Once the shock of the news sank in, our family had a decision to make. The cabin had already been paid for, and it was too late to get a refund.  Everyone had already taken time off from their jobs.  There wasn’t a thing we could do, if we stayed home and forfeited the money we’d spent.  So, after much discussion, the rest of us decided to refund their part of the cost to Brad and Jennifer, then go ahead and make the trip to Helen without them.  Needless to say, it wasn’t one of our better vacations, but we did the best we could under the circumstances.  We stayed in constant contact with Brad and Jennifer, the entire time we were gone, and came back early so we could attend Jennifer’s mother’s funeral.

Helen Trip 2010 155a father-son game of corn hole, in the mountains of Helen (our cabin’s in the background) 

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relaxing beside the mountain stream

Seeing the picture above reminds me of something I’d nearly forgotten.  Some of us got an unexpected “bonus” from that trip to the mountains.  Our son and I came home with a bad case of ‘red bugs’, apparently, from sitting on those rocks beside that mountain stream!  Not a good souvenir to bring home!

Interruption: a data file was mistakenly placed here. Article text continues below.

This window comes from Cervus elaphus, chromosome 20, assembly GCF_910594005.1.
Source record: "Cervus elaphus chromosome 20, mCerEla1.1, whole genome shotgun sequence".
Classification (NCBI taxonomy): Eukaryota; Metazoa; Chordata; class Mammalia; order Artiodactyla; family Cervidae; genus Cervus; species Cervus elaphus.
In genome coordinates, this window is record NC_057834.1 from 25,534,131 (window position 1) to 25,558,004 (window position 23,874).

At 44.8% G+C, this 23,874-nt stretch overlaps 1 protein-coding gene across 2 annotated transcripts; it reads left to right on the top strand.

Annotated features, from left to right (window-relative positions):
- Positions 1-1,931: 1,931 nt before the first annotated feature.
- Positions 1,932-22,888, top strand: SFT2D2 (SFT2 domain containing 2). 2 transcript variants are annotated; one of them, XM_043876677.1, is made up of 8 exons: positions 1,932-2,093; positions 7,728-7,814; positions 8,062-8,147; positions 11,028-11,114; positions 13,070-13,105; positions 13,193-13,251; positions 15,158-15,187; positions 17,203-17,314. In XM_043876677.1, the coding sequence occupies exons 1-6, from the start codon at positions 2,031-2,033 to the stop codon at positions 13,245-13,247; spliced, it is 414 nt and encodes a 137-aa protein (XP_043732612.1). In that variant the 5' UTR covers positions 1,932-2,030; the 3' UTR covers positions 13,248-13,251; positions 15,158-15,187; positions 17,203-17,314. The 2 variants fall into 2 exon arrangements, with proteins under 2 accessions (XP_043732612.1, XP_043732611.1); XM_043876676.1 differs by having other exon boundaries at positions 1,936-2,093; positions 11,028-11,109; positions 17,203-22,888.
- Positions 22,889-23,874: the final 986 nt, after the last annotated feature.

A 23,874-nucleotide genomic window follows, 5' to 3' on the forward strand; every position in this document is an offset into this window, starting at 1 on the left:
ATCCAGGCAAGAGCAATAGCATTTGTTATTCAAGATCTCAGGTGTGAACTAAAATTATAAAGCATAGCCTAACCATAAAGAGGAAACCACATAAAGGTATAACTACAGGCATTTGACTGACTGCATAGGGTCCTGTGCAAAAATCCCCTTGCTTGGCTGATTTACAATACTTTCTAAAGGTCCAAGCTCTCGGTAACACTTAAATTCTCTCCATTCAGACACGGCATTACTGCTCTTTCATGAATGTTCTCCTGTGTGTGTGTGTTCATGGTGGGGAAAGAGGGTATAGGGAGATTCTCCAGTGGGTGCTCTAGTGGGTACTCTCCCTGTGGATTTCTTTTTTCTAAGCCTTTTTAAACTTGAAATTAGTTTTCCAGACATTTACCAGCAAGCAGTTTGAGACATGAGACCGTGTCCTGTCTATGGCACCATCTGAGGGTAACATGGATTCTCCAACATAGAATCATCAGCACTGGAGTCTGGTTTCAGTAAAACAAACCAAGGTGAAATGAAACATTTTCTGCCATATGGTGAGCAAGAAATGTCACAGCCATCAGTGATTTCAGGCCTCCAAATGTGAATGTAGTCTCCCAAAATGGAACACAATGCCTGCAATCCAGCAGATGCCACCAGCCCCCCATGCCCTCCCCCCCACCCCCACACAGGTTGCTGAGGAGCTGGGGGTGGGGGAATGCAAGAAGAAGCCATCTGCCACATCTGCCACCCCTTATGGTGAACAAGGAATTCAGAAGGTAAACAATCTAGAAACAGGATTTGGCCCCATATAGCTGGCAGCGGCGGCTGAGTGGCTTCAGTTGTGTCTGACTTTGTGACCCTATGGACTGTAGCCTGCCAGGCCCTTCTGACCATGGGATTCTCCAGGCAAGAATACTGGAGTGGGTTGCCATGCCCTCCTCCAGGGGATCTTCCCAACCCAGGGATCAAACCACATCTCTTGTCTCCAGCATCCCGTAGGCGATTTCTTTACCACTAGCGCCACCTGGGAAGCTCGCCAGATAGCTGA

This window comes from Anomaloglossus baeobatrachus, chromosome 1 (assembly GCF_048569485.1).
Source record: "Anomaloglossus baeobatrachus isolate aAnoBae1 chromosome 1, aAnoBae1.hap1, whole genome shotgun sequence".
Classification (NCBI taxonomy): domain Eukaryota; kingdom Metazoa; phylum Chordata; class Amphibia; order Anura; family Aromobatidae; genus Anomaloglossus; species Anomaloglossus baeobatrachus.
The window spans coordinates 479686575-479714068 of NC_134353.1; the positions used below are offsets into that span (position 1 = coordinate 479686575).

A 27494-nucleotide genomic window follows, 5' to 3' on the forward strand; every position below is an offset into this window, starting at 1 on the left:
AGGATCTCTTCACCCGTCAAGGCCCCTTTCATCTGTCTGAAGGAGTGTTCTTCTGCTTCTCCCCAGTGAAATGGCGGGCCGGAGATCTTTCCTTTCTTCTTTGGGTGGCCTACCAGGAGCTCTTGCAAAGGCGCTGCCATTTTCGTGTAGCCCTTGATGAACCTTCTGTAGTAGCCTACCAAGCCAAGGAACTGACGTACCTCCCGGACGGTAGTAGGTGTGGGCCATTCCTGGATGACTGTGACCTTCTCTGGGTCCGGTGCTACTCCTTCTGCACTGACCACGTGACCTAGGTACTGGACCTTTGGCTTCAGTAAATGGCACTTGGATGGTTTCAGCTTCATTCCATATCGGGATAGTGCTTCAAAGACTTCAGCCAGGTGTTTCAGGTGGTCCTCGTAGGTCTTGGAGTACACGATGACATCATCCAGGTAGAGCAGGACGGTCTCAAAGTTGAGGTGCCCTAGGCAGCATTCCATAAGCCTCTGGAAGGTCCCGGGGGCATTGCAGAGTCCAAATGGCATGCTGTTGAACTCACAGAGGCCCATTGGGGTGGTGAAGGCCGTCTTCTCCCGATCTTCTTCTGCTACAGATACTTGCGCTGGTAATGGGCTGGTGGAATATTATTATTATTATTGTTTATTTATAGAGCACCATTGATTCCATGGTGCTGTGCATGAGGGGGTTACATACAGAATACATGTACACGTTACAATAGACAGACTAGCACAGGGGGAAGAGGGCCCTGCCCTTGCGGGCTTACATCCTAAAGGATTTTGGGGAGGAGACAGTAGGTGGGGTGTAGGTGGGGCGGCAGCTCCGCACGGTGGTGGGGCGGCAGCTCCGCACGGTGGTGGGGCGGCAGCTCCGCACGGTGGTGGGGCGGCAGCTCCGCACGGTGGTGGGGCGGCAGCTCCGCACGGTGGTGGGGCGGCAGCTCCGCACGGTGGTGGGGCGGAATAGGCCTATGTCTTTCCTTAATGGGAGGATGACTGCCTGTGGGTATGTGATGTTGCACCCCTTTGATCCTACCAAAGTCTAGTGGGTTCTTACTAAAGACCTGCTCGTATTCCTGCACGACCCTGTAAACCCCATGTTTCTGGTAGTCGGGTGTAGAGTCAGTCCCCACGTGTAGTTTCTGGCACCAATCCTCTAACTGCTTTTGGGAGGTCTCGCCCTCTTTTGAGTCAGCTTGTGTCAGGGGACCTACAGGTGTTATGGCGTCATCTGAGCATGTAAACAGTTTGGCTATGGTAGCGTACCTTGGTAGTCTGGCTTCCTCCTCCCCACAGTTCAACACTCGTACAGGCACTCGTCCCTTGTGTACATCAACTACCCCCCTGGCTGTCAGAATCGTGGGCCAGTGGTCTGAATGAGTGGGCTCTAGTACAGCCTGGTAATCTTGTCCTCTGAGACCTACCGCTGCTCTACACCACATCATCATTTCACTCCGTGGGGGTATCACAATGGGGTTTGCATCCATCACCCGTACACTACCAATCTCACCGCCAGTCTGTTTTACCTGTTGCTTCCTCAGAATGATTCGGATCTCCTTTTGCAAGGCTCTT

We’ve all talked about planning another family vacation together, but, as of yet,  we haven’t done so. Our oldest son, our daughter, and their families have taken a couple of trips together, but Ed and I have stayed behind, so far. You see, these days, Ed and I are pretty much stuck at home, caring for ten chickens, twelve aging cats (and that’s not even counting ‘Trouble’), one very old, nearly blind and deaf, dog, and 167 goldfish who share the pond in our yard!   I guess, for now, it’s a good thing we have lots of vacation memories to sustain us 🙂

 

 

Published in: on January 12, 2015 at 10:47 am  Comments (8)